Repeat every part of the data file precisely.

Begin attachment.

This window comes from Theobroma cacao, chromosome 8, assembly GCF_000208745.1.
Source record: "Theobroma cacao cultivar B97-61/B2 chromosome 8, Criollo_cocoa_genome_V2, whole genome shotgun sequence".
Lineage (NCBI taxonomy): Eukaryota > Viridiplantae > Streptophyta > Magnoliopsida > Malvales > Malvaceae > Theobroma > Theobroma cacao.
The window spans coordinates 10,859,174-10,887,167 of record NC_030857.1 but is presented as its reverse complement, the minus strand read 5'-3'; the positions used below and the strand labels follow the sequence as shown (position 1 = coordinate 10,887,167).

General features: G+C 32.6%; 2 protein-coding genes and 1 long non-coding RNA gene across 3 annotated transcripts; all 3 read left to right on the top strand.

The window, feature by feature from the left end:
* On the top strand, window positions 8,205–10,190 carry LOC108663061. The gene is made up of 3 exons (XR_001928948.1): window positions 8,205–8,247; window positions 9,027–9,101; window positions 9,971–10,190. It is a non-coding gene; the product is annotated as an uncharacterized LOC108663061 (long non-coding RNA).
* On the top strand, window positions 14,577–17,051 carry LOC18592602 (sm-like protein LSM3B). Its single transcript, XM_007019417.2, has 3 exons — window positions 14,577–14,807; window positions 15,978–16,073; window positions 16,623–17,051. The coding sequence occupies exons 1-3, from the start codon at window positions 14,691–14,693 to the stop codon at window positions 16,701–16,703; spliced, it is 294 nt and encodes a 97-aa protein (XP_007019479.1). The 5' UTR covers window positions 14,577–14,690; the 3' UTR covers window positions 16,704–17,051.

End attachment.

This window comes from Theobroma cacao, chromosome 8, assembly GCF_000208745.1.
Source record: "Theobroma cacao cultivar B97-61/B2 chromosome 8, Criollo_cocoa_genome_V2, whole genome shotgun sequence".
Lineage (NCBI taxonomy): Eukaryota > Viridiplantae > Streptophyta > Magnoliopsida > Malvales > Malvaceae > Theobroma > Theobroma cacao.
The window spans coordinates 10,859,174-10,887,167 of record NC_030857.1 but is presented as its reverse complement, the minus strand read 5'-3'; the positions used below and the strand labels follow the sequence as shown (position 1 = coordinate 10,887,167).

General features: G+C 32.6%; 2 protein-coding genes and 1 long non-coding RNA gene across 3 annotated transcripts; all 3 read left to right on the top strand.

The window, feature by feature from the left end:
* On the top strand, window positions 8,205–10,190 carry LOC108663061. The gene is made up of 3 exons (XR_001928948.1): window positions 8,205–8,247; window positions 9,027–9,101; window positions 9,971–10,190. It is a non-coding gene; the product is annotated as an uncharacterized LOC108663061 (long non-coding RNA).
* On the top strand, window positions 14,577–17,051 carry LOC18592602 (sm-like protein LSM3B). Its single transcript, XM_007019417.2, has 3 exons — window positions 14,577–14,807; window positions 15,978–16,073; window positions 16,623–17,051. The coding sequence occupies exons 1-3, from the start codon at window positions 14,691–14,693 to the stop codon at window positions 16,701–16,703; spliced, it is 294 nt and encodes a 97-aa protein (XP_007019479.1). The 5' UTR covers window positions 14,577–14,690; the 3' UTR covers window positions 16,704–17,051.